Commercial fitness sales manager Perry Allison can’t tell you how often he’s heard of a customer who did not research how to move heavy exercise equipment before relocating.
“The pieces got damaged because they couldn’t secure it a certain way, or the piece was heavy and they couldn’t carry it down a certain way,” he said. “On my end, there’s a lot of frustration orchestrating this.”
Exercising at home offers perks compared to paying for a gym membership, including if you own the fancy equipment used to tone those love handles. But what do you do when it comes time to relocate to your new home?
For the handy person who uses owner’s manuals, doing this all yourself is possible. However, most times this type of move won’t make sense if you don’t work with a professional.
If you’re a fitness guru and plan to take your bulky fitness machine with you, read on for helpful tips on getting it to your new home safe and secure!
How to Move a Treadmill and Similar Equipment
Consider making this more general with just another sentence or two. Otherwise, this is a story about treadmills with a headline about general gym equipment. There’s a variety of gym equipment types, and the treadmill remains a mainstay in most households. Advice that applies here will work for similar gear. A lot of your success is going to depend on common sense.
“It’s a luxury item and it’s a specialized piece of equipment that needs care in a particular way,” said Allison, regional account manager at Premier Fitness Service in Southern California.
Before taking any gym equipment apart, make sure you test it first so all its pieces connect and its electronic components run smoothly. Also, be sure to unplug the machine from its electrical outlet and have the owner’s manual handy.
For example, a standard size treadmill does not fit through a standard door entryway. It is too wide. Disconnect the frame and console from the base portion, which is also the flat walking surface. Next, carry those pieces out of the room separately.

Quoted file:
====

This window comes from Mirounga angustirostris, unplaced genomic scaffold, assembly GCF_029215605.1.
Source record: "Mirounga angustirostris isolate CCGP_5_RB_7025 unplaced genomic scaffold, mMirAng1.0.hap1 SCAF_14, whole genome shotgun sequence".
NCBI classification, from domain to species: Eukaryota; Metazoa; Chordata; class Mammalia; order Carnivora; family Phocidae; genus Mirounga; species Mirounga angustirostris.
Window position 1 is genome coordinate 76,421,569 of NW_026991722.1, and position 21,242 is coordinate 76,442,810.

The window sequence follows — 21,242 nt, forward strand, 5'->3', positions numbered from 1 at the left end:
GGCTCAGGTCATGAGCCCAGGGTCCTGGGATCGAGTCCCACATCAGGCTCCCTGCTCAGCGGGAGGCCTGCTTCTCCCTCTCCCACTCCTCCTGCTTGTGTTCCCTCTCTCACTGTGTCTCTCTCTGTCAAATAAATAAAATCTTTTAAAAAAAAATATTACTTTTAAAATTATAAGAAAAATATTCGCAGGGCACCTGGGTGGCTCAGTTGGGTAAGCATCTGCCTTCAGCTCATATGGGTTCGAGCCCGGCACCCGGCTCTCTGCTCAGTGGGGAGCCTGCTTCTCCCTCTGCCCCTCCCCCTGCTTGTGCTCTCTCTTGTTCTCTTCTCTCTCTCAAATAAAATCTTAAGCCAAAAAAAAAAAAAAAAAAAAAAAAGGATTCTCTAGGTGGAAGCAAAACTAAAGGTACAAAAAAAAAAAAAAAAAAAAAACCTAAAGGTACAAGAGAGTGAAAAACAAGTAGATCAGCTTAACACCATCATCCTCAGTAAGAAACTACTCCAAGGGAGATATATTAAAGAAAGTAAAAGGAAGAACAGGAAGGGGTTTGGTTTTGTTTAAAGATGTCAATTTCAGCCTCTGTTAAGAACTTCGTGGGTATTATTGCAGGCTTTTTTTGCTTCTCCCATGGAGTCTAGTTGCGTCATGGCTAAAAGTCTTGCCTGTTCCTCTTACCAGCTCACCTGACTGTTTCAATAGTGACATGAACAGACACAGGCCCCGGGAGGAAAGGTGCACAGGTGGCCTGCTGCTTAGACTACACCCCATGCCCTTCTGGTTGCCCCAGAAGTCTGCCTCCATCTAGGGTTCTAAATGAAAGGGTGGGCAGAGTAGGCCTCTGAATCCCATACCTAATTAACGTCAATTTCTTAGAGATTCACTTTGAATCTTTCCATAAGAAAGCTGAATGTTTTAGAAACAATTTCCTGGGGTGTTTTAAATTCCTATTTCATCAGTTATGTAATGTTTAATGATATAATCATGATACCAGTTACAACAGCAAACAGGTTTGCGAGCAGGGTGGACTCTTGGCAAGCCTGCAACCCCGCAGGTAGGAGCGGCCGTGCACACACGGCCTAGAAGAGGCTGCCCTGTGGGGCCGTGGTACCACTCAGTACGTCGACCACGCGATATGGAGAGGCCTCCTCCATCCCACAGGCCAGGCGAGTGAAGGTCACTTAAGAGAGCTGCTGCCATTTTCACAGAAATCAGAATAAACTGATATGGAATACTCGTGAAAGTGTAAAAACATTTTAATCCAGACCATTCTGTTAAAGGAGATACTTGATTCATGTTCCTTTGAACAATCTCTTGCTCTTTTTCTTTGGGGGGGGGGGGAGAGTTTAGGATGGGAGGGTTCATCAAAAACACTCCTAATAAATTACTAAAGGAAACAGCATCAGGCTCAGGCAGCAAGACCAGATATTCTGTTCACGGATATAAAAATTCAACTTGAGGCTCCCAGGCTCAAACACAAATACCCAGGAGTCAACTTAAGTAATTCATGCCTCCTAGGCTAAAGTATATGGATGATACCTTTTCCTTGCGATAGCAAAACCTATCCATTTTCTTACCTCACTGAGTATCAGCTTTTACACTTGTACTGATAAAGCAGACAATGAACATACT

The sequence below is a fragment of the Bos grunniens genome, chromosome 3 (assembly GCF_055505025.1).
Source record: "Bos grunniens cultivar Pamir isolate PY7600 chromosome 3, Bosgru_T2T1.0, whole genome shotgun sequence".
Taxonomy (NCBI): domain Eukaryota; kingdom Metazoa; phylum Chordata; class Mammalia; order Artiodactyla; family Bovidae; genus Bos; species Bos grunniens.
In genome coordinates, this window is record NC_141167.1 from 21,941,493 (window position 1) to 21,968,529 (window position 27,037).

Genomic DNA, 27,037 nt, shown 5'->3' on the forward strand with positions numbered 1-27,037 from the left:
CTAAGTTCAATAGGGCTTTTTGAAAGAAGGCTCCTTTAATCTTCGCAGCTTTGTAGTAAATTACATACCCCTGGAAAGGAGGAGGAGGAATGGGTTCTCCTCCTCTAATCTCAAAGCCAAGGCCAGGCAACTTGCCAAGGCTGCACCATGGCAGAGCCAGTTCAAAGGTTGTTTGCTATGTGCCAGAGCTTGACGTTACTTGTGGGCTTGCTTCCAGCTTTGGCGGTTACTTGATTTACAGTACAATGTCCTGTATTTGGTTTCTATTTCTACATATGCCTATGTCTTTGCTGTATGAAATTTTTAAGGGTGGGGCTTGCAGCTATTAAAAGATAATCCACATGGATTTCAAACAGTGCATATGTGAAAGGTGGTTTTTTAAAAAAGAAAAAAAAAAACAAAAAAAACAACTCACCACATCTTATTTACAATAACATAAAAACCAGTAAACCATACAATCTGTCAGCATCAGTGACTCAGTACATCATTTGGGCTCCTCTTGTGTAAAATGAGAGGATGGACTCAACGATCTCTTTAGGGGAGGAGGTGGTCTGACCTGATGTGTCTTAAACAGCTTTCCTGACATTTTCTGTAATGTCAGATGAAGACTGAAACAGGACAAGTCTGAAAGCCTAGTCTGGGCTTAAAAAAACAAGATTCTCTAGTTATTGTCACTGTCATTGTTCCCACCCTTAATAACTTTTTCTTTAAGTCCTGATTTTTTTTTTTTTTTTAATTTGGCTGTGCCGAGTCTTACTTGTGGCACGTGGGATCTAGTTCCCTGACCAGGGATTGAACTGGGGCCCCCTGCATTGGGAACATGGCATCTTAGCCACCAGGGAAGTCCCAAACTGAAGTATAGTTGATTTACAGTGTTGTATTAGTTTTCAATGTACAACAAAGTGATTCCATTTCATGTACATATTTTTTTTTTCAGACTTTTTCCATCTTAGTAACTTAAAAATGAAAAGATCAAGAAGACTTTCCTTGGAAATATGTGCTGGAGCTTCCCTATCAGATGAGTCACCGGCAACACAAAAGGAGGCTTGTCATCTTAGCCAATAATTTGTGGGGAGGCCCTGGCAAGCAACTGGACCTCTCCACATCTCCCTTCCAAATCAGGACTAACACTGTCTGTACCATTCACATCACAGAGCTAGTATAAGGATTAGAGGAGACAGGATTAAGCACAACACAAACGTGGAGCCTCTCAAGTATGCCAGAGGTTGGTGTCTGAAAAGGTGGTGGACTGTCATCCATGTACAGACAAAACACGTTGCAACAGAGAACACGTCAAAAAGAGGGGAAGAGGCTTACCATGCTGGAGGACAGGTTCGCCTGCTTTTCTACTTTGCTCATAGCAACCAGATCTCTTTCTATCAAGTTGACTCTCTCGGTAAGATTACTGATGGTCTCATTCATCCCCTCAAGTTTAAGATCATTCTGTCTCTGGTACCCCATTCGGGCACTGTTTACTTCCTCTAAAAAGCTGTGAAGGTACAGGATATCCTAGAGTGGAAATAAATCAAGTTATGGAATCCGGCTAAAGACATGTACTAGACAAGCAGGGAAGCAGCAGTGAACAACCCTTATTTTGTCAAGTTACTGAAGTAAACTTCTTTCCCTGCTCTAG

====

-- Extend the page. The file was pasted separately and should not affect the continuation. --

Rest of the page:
The base is heaviest, requiring multiple people to lift especially if it’s going down a flight of stairs.
“It’s not only heavy but also awkward to balance due to the motor’s location,” Allison said.
With that in mind, you want least two able-bodied people to handle moving the treadmill base to negotiate tight corners and doorways. Some treadmills have wheels in front, which helps for a ground-level move. Allison likes to have floor dollies available just in case.
Once in the moving truck, make sure to anchor the equipment securely and cover it with padding for protection.
Consider Using a Gym Equipment Moving Company
There are specialized gym equipment companies that, along with other services, can help get your workout equipment from one place to the other. They also offer to reconnect your equipment, too. Using them helps prevent injury, to you and your equipment.
One way to save some money is if you supply the manual labor, and the gym equipment moving company sends out one technician to help at the end.
G&G Fitness Equipment in upstate New York, for example, is one such full-service home and commercial gym equipment supplier and mover.
“The customer spent a decent penny on getting a quality product, so they generally want to keep it,” said Adam Buckholtz, lead sales for G&G. “They are either downsizing or upsizing.”
Typically, they do multiple-piece delivery and go as far as creating computer-assisted drawings of your space.
“For a lot of people, you go into an empty house or space, you don’t really get the idea until it’s in the house,” he said. “It helps on the logistics side.”
Companies like Buckholtz’s have professional installers certified by the manufacturer and dealer, so your equipment keeps its warranty protection.
Gym Equipment Storage Tips
Sometimes you need to store equipment between moves. Be careful about where you put it.
“Electronics do not do well with the fluctuation of temperature change,” Buckholtz said. “Some wheels and bearings do not do well with huge climate disparity.”
Temperate areas of the country like Southern California may not present this issue for your gym equipment, but in Buckholtz’s northeast region, it can be a major issue. Anywhere that experiences all four seasons requires climate-controlled storage for gym equipment.
“I’ve gone to a site and the customer says ‘I don’t know why it’s not working,’ ” he said. “It was kept in the back of the house in a giant barn. It wasn’t heated.”